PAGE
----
Surgical steel tongue rings are not as boring as they might sound. Tongue rings don't have to be plain. Our collection of stainless steel tongue rings is anything but ordinary, with everything from pearls and hearts to skulls and spikes. All are surgical steel tongue rings, perfect if you are sensitive to metals. Other stainless steel products at BellyBling.net include, Stainless Steel Gauges for sensitive earlobes, Surgical Steel Belly Button Rings or navel rings for sensitive skin. Besides stainless steel tongue piercing rings, you might be interested in our other Surgical Steel Body Jewelry like our safe and hypoallergenic Surgical Steel Nose Studs use by professional piercing shops.
Tongue piercings are one of the most common and popular kinds of body piercings.
Tongue rings are usually a barbell design, but the style of the design on the top is becoming more and more varied as the popularity of tongue rings grows. Surgical steel tongue rings are a great option if you have some sensitivity to metal. Surgical steel is made from fine quality grade steel and gets its name from its common use in the medical field. Because surgical steel has a reduced risk of negatively reacting to the body, it is often used for surgical implants.
A tongue piercing is generally not extremely painful as the tongue is a muscle that is striated, so the piercer will pass the needle through the striations. Even though it might not be very painful, it’s still a piercing that is best done by a professional because the mouth and tongue has many nerve endings and blood vessels. A certified piercer will know how to pierce the area without causing any permanent damage to your tongue.
A professional piercer will also give you specific instructions on how to care for and clean your tongue piercing. He or she will also give you tips on foods to avoid while the piercing heals. The area will feel swollen and tender for a few days and you will have difficulty eating, talking and brushing your teeth. A professional at a piercing salon will also offer advice on a mouthwash or rinse you can use to help with the healing.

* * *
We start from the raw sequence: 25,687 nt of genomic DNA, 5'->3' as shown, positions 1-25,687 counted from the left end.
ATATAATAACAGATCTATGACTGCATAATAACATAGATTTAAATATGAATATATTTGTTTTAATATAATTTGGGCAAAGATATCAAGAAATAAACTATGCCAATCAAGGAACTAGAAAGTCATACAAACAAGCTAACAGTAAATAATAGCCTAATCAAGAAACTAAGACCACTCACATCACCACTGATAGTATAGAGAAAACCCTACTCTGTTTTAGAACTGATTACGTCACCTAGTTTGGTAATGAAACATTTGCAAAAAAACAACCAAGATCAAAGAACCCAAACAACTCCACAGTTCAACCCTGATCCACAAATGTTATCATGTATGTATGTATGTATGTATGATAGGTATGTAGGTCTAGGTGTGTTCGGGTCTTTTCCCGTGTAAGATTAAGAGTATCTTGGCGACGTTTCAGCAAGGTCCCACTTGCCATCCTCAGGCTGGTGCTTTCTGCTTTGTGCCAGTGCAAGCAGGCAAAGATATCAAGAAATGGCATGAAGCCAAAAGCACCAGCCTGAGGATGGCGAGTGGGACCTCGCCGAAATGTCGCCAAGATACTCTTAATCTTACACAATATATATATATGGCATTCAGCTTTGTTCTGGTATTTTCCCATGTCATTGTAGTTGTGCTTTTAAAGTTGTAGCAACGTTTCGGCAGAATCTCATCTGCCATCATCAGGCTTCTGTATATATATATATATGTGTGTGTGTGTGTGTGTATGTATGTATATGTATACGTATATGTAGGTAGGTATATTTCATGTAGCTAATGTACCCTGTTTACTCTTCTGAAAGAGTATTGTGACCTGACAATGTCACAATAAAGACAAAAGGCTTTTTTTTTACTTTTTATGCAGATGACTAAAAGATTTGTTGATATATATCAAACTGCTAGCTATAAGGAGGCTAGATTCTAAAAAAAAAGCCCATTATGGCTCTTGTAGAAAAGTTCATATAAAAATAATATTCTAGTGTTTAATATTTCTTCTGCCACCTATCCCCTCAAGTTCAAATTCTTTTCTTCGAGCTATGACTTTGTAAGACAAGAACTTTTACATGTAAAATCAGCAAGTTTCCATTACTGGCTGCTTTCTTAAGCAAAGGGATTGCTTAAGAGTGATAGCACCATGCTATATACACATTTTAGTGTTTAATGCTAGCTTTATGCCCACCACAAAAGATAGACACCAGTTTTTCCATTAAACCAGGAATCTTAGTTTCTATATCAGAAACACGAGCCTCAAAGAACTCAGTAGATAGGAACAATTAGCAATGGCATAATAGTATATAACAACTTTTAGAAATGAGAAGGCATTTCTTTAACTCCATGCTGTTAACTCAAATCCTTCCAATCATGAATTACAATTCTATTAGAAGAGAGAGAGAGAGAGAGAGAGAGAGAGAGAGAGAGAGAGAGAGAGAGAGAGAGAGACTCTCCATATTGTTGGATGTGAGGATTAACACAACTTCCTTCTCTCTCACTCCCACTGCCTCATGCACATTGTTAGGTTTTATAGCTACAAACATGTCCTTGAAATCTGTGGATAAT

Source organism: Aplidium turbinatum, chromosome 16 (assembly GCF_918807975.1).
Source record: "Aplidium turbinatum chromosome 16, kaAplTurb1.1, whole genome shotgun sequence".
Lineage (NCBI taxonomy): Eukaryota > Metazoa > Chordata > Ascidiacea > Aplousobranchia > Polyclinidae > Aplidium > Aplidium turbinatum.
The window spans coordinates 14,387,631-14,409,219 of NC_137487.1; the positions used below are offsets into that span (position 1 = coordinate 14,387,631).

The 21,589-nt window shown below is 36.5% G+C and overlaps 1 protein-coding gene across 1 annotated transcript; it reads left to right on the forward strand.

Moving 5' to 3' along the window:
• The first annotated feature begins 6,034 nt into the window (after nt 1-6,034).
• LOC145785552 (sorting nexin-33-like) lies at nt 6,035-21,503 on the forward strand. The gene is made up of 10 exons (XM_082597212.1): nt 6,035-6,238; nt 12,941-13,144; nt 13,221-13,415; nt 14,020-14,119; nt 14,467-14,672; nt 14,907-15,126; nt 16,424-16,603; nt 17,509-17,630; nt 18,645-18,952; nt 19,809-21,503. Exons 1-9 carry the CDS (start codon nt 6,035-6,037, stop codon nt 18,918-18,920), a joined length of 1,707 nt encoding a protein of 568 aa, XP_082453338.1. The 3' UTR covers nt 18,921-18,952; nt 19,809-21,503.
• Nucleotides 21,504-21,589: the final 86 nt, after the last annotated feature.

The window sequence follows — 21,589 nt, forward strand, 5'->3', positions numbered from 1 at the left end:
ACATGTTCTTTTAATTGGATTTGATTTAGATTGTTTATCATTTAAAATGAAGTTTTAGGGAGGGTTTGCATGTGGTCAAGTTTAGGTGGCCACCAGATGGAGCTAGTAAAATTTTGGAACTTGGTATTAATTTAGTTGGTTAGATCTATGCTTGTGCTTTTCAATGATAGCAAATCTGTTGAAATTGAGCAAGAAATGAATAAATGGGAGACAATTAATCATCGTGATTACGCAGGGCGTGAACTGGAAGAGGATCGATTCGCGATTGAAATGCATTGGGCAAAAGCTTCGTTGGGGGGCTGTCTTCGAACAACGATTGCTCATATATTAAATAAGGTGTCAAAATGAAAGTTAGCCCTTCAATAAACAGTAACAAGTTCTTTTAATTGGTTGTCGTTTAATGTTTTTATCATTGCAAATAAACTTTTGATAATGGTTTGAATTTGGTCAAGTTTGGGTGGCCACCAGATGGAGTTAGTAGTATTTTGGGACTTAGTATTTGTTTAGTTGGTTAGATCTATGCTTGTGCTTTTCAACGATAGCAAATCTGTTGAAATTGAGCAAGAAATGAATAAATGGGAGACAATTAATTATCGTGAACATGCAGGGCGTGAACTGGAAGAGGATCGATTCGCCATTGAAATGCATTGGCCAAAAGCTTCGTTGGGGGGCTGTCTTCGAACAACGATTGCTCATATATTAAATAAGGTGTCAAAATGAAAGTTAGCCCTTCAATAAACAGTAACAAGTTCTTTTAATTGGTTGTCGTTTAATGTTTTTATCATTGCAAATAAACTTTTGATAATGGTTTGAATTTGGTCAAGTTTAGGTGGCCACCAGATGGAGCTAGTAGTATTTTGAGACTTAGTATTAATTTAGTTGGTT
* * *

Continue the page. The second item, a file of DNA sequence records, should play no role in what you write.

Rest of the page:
The ideal spot for a traditional tongue piercing is generally on the slight natural indentation towards the front. Other variations include piercing off center or multiple piercings such as venom bites. Another variation of a tongue piercing is frenulum piercing, which goes through the frenulum underneath the tongue, known as the frenulum linguae. It is also known as tongue web piercing.
A tongue piercing is usually one of the fastest piercings to heel, but expect to wait about 4 to 6 weeks before you are able to change the ring in your tongue piercing. A piercer will use a larger barbell for the piercing to accommodate the initial swelling. Once the swelling goes down, a smaller barbell will fit better and feel more comfortable. Your piercer may offer to change the first barbell for you as part of the overall price of the piercing.